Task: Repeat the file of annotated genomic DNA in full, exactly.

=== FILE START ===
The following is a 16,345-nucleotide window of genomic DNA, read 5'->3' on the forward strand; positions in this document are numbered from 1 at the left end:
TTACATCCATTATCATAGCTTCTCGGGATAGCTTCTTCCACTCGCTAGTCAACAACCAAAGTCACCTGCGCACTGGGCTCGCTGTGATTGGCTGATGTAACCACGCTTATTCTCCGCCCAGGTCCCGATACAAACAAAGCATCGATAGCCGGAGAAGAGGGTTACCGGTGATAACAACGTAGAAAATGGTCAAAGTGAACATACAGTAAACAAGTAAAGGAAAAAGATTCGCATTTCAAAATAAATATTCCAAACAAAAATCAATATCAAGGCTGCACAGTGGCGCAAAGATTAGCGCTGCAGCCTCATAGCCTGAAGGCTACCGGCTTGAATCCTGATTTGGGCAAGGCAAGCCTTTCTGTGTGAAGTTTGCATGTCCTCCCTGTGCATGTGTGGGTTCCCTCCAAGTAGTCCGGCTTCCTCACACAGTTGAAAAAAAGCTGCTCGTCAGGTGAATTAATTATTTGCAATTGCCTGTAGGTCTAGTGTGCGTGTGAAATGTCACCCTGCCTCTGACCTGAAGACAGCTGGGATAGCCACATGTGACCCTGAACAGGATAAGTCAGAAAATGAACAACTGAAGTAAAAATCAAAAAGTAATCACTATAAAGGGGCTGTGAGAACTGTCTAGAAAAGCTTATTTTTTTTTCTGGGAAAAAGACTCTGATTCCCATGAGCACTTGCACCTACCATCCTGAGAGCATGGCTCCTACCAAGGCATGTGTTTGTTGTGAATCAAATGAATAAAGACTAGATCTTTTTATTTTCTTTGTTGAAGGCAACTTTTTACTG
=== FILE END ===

The following is a 16,345-nucleotide window of genomic DNA, read 5'->3' on the forward strand; positions in this document are numbered from 1 at the left end:
TTACATCCATTATCATAGCTTCTCGGGATAGCTTCTTCCACTCGCTAGTCAACAACCAAAGTCACCTGCGCACTGGGCTCGCTGTGATTGGCTGATGTAACCACGCTTATTCTCCGCCCAGGTCCCGATACAAACAAAGCATCGATAGCCGGAGAAGAGGGTTACCGGTGATAACAACGTAGAAAATGGTCAAAGTGAACATACAGTAAACAAGTAAAGGAAAAAGATTCGCATTTCAAAATAAATATTCCAAACAAAAATCAATATCAAGGCTGCACAGTGGCGCAAAGATTAGCGCTGCAGCCTCATAGCCTGAAGGCTACCGGCTTGAATCCTGATTTGGGCAAGGCAAGCCTTTCTGTGTGAAGTTTGCATGTCCTCCCTGTGCATGTGTGGGTTCCCTCCAAGTAGTCCGGCTTCCTCACACAGTTGAAAAAAAGCTGCTCGTCAGGTGAATTAATTATTTGCAATTGCCTGTAGGTCTAGTGTGCGTGTGAAATGTCACCCTGCCTCTGACCTGAAGACAGCTGGGATAGCCACATGTGACCCTGAACAGGATAAGTCAGAAAATGAACAACTGAAGTAAAAATCAAAAAGTAATCACTATAAAGGGGCTGTGAGAACTGTCTAGAAAAGCTTATTTTTTTTTCTGGGAAAAAGACTCTGATTCCCATGAGCACTTGCACCTACCATCCTGAGAGCATGGCTCCTACCAAGGCATGTGTTTGTTGTGAATCAAATGAATAAAGACTAGATCTTTTTATTTTCTTTGTTGAAGGCAACTTTTTACTG